Wire up your shift register - which one are you using? tpic6b595 open drain shift register, which can take higher output voltages (the voltage will go up to the battery voltage when the pin is high)? Or a standard TTL/CMOS part, in which case you will need an NPN transistor like I showed in an earlier post. Select the mapping you want to use, maybe this: bit 7 = decimal point bit 6 = segment G bit 5 = F bit 4 = E bit 3 = D bit 2 = C bit 1 = B bit 0 = segment A Then to turn on a segment, a bit = LOW will equal a segment turned on for the tpic6b595, or if the shift register drives a transisor as shown earlier, a bit = HIGH will equal a segment turned on. Lets go with HIGHs: for #1, data out for a shift register would be 0B00000110 for segments B & C for #0, 0B00111111 for segments A,B,C,D,E,F for #7, 0B00000111 for segments A,B,C and so on. for L, 0B00111000 for segments D,E,F, and so on.

You have 7.5V going to the common ANODE of each digit, the segments go thru resistors to the shift register, the battery- goes to the arduino ground. You could try just 1 resister between the 7.5V and the ANODE of each digit, but you will find the segments changing brightness as the different segments turn on & off. 1 or 2 segments vs 5,6,7 segments all sharing the same 20mA, you see? And you have to limit for the least amount of segments on so you don't burn it out.

I will be using 8 digits. There will be two different 4-digit numbers, so essentially two different displays, so I think it'd be easier as far as programming is concerned to wire those two separately?

I have the 9 volt pack thing for the Arduino.

So I think I follow all that. I may just wire each individually, but idk which would be easier to code. I have a keypad that the user inputs numbers on and I want to display the user's input on the display one number at a time, so they know that their input has been registered. I also need to simply display 4 digit numbers arrived at in different parts of the code as well. Whichever wiring would work best for that would be good.

At this point I supposed I'll just need to translate the input and calculated digits into outputs for the display. With the user input I could have several if then statements that say, for example, if button "1" is pressed then output for #1, data out for a shift register would be 1B11111001 for segments B & C, but that seems a little sloppy.

Then the other portion will be converting say 3097 into data to be sent to the shift register.

I was planning on using the tpic6b595 open drain shift register you suggested.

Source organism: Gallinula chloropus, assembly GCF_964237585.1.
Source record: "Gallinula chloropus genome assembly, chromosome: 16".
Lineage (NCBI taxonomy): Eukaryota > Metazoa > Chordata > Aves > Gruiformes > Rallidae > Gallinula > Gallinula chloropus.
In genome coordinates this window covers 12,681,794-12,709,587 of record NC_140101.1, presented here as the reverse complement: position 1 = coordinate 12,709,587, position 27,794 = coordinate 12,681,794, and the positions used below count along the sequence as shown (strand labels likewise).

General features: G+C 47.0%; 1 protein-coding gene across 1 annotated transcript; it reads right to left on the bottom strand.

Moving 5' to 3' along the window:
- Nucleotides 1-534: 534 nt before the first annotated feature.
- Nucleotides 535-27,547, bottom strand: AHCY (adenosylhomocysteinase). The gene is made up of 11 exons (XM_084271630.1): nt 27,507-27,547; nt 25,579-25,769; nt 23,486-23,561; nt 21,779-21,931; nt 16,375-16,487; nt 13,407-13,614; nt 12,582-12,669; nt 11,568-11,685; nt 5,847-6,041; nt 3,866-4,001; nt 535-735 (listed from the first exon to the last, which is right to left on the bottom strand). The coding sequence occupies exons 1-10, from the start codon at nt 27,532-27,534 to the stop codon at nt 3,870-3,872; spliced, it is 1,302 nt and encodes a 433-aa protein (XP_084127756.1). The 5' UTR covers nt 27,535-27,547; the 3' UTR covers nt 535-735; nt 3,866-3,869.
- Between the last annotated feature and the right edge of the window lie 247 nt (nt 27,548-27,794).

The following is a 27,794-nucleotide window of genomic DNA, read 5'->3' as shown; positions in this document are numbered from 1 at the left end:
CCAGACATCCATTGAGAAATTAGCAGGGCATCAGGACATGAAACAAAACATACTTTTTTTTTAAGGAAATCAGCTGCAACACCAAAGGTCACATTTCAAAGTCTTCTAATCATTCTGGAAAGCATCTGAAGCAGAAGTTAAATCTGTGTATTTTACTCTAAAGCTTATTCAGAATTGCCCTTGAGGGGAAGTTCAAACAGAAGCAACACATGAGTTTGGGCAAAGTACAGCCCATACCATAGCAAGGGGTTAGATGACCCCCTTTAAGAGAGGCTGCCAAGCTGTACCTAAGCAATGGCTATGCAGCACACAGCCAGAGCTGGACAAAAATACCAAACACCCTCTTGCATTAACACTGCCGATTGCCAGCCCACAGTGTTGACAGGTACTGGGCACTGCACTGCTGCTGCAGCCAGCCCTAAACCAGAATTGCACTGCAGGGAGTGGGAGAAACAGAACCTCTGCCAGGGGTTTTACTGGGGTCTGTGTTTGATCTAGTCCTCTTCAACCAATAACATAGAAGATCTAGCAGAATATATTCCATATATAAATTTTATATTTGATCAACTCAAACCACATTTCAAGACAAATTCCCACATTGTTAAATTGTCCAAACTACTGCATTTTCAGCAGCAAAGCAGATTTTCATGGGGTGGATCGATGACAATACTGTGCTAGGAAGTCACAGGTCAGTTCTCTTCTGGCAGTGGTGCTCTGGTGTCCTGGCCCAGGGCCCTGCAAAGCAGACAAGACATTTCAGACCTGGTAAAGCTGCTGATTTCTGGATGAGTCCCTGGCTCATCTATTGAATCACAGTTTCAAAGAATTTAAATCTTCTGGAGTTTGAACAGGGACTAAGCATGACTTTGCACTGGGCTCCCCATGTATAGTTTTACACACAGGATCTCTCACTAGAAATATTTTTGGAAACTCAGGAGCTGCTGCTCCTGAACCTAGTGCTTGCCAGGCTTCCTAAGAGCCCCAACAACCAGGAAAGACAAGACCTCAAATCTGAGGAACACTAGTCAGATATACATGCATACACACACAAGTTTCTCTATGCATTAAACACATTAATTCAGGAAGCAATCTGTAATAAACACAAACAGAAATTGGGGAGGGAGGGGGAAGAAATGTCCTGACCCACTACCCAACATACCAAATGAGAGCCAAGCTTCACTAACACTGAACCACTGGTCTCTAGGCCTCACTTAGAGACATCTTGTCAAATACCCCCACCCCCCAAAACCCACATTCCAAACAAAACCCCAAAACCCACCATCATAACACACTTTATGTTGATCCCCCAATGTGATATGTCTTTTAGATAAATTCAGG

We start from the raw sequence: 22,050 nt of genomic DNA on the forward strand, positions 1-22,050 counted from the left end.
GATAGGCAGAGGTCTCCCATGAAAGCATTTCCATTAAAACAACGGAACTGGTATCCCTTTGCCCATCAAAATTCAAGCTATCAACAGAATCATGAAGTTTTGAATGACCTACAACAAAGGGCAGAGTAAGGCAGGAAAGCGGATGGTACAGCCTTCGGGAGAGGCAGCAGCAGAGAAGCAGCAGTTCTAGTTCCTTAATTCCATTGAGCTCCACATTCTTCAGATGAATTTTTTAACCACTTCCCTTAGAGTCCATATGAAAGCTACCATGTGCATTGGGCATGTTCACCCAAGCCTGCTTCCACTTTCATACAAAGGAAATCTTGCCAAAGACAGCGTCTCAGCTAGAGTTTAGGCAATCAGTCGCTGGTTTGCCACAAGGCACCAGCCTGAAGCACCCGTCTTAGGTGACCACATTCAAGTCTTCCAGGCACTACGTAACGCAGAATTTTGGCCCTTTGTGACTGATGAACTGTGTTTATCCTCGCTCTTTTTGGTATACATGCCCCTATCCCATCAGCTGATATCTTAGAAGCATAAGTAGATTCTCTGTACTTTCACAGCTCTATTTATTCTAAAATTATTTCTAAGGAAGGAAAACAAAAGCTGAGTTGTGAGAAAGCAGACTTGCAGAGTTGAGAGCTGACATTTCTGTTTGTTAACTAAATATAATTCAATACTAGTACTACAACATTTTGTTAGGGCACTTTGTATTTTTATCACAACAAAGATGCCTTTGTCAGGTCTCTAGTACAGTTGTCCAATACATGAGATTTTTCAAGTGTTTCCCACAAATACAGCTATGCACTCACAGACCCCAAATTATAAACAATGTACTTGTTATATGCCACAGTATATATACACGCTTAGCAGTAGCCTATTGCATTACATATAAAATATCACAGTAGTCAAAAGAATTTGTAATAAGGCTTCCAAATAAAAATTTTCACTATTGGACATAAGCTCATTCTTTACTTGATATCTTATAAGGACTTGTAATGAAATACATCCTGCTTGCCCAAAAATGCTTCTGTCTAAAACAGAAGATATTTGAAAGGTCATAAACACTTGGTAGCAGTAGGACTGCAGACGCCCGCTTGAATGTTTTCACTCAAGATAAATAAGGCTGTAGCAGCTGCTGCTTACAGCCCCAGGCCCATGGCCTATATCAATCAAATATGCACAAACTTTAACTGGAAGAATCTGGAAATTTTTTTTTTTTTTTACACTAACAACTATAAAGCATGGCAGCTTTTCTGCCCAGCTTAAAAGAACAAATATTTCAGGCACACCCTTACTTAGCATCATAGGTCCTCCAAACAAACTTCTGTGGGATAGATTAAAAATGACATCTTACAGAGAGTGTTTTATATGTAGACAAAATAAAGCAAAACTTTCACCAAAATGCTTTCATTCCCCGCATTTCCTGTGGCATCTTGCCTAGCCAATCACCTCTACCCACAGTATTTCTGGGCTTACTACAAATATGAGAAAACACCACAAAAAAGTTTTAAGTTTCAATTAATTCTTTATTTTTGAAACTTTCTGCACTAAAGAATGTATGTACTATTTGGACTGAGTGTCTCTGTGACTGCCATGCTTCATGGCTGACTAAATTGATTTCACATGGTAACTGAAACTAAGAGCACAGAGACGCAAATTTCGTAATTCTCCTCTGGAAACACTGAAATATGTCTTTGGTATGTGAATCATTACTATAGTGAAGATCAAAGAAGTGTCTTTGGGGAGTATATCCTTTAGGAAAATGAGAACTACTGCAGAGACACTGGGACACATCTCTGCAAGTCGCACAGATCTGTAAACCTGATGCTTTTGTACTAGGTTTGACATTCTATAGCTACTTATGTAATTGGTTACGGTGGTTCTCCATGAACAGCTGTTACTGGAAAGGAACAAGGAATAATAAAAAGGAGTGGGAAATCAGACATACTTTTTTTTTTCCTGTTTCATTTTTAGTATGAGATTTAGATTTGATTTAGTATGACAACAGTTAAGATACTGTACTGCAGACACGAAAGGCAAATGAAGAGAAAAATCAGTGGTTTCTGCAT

"9 volt pack thing" what is that? The 9V wallwart?

With the mega, you have plenty of IO, you can have separate control pins for each shift register.

Take a look at this code. I totally do not get how the first highlighted part sets up the shift register for the second highlighted part to display digits, but am told it works.

unsigned long currentmillis = 0;
unsigned long previousmillis = 0;
unsigned long interval = 10;

int latchpin = 8; // connect to pin 12 on the 74HC595
int clockpin = 12; // connect to pin 11 on the 74HC595
int datapin = 11; // connect to pin 14 on the 74HC595

int ones_seconds = 0;
int tens_seconds = 0;
int ones_minutes = 0;
int tens_minutes = 0;
int tenths = 0;
int hundredths= 0;

[glow]int segdisp[10] = {
  63,6,91,79,102,109,125,7,127,111 }; //segment references using 74HC595 Shift Registers
//The above numbers light up different segments of a digit[/glow]
int time_update = 0;// added new flag
void setup()
  pinMode(latchpin, OUTPUT);
  pinMode(clockpin, OUTPUT);
  pinMode(datapin, OUTPUT);

void loop()
  currentmillis = millis();  // read the time.
  if (currentmillis - previousmillis >= interval) // 10 milliseconds have gone by
    previousmillis  = currentmillis;  // save the time for the next comparison

    time_update = 1;  
  }  // set flag to upate & shift out

  if (time_update == 1){  // no updating if not at 10ms interval, skip this whole section
    // increment the counters, roll as needed, shift the digits out
    time_update = 0; // reset for next pass thru

    hundredths = hundredths +1;
    if (hundredths == 10){
      hundredths = 0;
      tenths = tenths +1;

    if (tenths == 10){
      tenths = 0;
      ones_seconds = ones_seconds +1;

    if (ones_seconds == 10){
      ones_seconds = 0;
      tens_seconds = tens_seconds +1;

    if (tens_seconds == 6){
      tens_seconds = 0;
      ones_minutes = ones_minutes +1;

    if (ones_minutes == 10){
      ones_minutes = 0;
      tens_minutes = tens_minutes +1;
    if (tens_minutes == 10){
      tens_minutes = 0;

[glow]    // counters are all updated now, just do the shiftout one time here:
    digitalWrite(latchpin, LOW); // send the digits down to the shift registers!
    shiftOut(datapin, clockpin, MSBFIRST, segdisp[hundredths]); // print the % first "hundredths" digit
    shiftOut(datapin, clockpin, MSBFIRST, segdisp[tenths]); // print the tens of hundredths digit
    shiftOut(datapin, clockpin, MSBFIRST, segdisp[ones_seconds]); // print the % first "seconds" digit
    shiftOut(datapin, clockpin, MSBFIRST, segdisp[tens_seconds]); // print the tens of seconds digit
    shiftOut(datapin, clockpin, MSBFIRST, segdisp[ones_minutes]); // print the % first "minute" digit
    shiftOut(datapin, clockpin, MSBFIRST, segdisp[tens_minutes]); // print the tens of minutes digit
    digitalWrite(latchpin, HIGH);[/glow]
  } // end if time to be updated

} // end void loop


Is this the shift register you recommend?